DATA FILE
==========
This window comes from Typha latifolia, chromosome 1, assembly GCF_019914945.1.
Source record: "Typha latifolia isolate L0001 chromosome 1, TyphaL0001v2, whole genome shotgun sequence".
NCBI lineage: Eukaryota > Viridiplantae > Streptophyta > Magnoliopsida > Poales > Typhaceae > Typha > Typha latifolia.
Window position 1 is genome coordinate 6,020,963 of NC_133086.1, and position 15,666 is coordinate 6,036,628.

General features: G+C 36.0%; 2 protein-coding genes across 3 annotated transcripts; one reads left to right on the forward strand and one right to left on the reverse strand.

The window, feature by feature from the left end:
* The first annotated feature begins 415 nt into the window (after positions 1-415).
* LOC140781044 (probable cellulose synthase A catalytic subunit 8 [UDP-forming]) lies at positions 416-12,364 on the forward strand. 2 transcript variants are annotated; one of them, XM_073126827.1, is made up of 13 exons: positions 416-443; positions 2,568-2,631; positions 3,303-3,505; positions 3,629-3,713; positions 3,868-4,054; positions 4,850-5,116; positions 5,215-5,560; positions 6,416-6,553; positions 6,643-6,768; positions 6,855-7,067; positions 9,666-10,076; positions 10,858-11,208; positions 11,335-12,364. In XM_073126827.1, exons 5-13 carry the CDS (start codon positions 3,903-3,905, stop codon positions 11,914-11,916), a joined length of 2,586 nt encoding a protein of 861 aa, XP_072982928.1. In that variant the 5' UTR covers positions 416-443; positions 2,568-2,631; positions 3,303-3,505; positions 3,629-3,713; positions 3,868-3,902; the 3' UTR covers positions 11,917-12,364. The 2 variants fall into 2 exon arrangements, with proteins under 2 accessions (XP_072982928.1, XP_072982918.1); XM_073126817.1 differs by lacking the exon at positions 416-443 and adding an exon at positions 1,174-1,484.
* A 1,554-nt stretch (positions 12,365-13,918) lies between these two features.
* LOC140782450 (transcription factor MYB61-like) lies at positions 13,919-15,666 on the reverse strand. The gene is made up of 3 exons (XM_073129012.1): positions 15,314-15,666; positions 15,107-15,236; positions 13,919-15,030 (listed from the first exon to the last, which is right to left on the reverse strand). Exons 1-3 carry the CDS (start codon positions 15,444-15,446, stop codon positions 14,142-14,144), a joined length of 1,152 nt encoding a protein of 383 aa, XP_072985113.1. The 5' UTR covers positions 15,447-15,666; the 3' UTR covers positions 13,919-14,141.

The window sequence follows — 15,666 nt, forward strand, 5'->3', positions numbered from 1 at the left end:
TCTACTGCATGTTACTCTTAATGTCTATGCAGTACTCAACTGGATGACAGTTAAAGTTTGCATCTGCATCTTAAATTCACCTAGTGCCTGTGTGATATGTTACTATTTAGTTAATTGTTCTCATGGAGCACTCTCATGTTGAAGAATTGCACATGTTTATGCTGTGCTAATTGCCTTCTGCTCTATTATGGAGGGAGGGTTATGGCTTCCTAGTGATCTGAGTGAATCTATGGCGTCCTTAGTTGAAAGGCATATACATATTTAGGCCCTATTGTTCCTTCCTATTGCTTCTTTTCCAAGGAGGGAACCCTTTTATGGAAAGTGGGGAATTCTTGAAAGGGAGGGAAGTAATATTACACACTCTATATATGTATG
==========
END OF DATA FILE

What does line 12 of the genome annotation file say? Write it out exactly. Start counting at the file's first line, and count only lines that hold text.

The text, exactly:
TCTACTGCATGTTACTCTTAATGTCTATGCAGTACTCAACTGGATGACAGTTAAAGTTTGCATCTGCATCTTAAATTCACCTAGTGCCTGTGTGATATGTTACTATTTAGTTAATTGTTCTCATGGAGCACTCTCATGTTGAAGAATTGCACATGTTTATGCTGTGCTAATTGCCTTCTGCTCTATTATGGAGGGAGGGTTATGGCTTCCTAGTGATCTGAGTGAATCTATGGCGTCCTTAGTTGAAAGGCATATACATATTTAGGCCCTATTGTTCCTTCCTATTGCTTCTTTTCCAAGGAGGGAACCCTTTTATGGAAAGTGGGGAATTCTTGAAAGGGAGGGAAGTAATATTACACACTCTATATATGTATG